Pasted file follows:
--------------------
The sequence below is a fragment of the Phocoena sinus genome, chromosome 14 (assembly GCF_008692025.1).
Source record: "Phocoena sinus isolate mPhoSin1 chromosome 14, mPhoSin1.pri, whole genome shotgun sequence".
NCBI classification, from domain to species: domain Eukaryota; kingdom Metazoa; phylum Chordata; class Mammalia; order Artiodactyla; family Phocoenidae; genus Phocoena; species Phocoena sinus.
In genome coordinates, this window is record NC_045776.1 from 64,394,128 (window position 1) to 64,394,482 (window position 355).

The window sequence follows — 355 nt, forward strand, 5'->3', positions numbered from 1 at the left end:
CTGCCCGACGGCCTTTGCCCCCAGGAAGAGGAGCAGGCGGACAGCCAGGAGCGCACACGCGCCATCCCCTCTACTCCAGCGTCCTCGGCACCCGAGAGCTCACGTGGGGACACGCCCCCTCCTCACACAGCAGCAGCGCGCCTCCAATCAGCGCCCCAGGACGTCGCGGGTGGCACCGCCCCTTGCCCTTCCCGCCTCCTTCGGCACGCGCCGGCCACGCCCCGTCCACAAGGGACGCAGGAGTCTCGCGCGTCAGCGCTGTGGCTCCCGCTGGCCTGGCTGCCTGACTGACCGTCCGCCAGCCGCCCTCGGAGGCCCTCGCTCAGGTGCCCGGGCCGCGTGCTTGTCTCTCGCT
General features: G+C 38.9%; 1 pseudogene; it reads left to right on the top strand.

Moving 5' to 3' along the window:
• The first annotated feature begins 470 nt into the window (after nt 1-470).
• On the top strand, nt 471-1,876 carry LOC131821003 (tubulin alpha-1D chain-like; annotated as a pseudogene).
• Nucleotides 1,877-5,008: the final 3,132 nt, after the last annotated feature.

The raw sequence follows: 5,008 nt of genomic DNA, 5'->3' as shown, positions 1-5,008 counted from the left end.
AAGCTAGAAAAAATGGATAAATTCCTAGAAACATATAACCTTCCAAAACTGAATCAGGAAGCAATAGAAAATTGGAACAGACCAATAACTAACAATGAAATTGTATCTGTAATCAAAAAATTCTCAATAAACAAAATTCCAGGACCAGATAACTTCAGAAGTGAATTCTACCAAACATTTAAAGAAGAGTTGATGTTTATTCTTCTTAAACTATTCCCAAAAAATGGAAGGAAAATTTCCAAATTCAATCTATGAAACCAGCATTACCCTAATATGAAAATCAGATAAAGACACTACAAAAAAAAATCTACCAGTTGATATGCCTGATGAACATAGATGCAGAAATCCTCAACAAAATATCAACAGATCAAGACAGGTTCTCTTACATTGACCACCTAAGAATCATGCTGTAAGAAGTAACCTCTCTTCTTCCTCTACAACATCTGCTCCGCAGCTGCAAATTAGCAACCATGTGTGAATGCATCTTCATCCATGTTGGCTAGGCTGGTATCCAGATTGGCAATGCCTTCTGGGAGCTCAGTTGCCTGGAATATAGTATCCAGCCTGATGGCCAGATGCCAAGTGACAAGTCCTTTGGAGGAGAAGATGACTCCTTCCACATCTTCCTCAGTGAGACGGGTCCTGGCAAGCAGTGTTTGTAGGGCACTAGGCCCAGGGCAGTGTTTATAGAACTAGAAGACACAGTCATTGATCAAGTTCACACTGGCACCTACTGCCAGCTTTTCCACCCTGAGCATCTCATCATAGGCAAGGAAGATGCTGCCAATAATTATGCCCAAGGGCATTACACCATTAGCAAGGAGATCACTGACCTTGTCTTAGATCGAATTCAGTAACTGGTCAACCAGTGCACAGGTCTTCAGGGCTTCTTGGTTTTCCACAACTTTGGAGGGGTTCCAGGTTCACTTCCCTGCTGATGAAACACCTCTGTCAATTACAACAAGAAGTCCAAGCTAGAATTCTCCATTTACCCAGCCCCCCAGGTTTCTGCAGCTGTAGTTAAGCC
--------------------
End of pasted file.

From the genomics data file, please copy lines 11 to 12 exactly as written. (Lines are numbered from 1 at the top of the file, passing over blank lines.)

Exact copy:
• Nucleotides 1,877-5,008: the final 3,132 nt, after the last annotated feature.

The raw sequence follows: 5,008 nt of genomic DNA, 5'->3' as shown, positions 1-5,008 counted from the left end.